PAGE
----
Whenever I meet someone who works from home, I immediately become very jealous. For many reasons, I know I'd like to do so myself again one day (I was fortunate to own a business when I was younger, and I absolutely loved working from home). Yesterday I came across an excellent article that expresses much of how I feel about the subject and about being an introvert in general. It's about escaping the workplace in order to more easily thrive as an introvert, and I wish I could share the entire thing. Instead, here's how it begins:
Sometimes people ask why I work from home. Well, if you must know, I work from home to avoid a lot of things: the average American commute time of 26 minutes, obnoxious open-plan workspaces that encourage nothing but the sale of noise-cancelling headphones to skyrocket, and the ever-enduring attitude that the ideal worker is the one who puts in the most face time, not the one who is most productive. But most importantly, I work from home to avoid something very painful: the need to be extroverted.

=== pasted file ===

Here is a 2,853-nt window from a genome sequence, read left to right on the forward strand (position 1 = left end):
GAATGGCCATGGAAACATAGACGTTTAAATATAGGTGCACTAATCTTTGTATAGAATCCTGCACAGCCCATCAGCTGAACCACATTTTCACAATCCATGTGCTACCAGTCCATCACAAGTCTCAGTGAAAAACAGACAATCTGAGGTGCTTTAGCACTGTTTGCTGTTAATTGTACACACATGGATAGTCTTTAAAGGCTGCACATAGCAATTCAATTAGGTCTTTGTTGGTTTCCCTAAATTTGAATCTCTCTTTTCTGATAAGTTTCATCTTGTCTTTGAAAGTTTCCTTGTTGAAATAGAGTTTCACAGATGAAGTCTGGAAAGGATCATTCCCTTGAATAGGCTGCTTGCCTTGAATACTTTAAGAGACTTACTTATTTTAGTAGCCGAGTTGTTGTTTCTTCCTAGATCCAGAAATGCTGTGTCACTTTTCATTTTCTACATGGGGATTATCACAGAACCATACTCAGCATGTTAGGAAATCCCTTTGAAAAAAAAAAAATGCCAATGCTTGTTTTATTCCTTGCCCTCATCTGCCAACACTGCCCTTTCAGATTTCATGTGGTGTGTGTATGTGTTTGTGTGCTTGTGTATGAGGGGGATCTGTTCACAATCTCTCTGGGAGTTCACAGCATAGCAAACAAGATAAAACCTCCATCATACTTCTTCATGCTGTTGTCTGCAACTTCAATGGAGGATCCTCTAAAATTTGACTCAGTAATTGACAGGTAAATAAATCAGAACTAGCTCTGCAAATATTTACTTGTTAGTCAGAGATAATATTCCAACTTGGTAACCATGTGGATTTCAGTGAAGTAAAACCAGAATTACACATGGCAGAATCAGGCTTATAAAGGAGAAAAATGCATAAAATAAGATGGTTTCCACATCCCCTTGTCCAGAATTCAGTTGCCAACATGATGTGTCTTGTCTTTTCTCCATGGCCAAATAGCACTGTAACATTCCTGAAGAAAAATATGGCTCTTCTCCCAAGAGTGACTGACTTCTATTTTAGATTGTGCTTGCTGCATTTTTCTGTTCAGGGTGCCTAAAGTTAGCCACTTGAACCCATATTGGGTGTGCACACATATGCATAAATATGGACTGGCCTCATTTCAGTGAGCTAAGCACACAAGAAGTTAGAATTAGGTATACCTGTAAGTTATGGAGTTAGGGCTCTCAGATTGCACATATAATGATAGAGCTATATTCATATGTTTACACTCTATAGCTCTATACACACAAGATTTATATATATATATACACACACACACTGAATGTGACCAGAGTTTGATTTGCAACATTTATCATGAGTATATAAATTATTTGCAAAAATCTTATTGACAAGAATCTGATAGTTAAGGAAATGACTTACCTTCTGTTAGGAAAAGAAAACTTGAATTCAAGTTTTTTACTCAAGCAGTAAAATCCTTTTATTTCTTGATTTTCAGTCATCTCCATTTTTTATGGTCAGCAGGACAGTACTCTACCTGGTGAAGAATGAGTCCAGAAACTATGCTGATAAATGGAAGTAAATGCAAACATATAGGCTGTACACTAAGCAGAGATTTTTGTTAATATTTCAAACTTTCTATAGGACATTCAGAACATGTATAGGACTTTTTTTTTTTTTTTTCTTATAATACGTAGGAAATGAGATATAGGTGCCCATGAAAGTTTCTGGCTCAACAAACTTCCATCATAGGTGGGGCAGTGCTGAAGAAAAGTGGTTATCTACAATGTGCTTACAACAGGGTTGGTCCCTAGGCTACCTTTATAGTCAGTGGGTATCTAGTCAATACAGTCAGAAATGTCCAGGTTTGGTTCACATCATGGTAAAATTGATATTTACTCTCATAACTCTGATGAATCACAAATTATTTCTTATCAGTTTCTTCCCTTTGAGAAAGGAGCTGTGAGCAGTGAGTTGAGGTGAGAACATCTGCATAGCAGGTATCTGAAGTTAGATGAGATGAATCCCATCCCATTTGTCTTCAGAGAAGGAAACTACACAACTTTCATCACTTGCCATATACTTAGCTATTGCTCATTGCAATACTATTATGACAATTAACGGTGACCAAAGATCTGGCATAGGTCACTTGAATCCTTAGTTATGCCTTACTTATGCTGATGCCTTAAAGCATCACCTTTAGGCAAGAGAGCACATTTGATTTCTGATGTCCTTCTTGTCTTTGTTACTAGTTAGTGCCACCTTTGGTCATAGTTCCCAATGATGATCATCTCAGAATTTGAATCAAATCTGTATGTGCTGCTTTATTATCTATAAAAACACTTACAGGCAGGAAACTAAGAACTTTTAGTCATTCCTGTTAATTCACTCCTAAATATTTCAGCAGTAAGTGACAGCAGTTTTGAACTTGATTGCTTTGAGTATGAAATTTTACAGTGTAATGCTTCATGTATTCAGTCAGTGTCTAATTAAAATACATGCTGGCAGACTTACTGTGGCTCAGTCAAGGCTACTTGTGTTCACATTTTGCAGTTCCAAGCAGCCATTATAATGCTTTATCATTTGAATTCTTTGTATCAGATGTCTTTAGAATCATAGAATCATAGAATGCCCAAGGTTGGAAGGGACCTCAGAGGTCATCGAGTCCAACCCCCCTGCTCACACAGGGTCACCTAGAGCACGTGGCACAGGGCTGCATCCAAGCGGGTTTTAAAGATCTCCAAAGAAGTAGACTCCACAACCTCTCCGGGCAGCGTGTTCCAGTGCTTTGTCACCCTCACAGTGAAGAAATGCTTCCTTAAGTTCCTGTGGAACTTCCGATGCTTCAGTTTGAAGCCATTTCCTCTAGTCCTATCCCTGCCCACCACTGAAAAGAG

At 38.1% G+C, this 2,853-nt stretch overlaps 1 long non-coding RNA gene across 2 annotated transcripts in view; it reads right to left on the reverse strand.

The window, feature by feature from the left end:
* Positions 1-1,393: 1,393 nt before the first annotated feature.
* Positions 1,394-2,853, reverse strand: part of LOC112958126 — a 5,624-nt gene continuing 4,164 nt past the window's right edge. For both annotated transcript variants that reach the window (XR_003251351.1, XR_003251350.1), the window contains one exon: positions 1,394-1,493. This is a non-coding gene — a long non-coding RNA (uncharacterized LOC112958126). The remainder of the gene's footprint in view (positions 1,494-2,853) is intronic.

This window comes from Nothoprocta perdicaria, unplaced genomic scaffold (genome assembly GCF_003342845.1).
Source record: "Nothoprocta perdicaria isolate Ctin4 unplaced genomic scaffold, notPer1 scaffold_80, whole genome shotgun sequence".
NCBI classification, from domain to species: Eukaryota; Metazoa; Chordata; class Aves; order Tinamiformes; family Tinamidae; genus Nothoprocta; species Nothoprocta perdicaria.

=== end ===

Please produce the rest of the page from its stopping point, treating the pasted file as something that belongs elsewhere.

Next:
Excerpt from an article on Salon.com,
The unapologetic introvert: I had to leave the U.S. to stop pretending to be an extrovert
By Chantal Panozzo
Tuesday, May 31, 2016
Tuesday, May 24, 2016
We live in a loud world, and silence is easy to spot. The quiet ones are anomalies. Exhibiting such unobtrusiveness doesn't always feel as harmless as it should. Ironically, we call attention to ourselves by trying not to. The best way not to be noticed, it seems, is to be noticed just enough. We learn to be social so that nobody will notice how unsocial we are. We find ways to get attention on our terms rather than when it's unwanted. Intentionally or not, we find creative ways to be ourselves.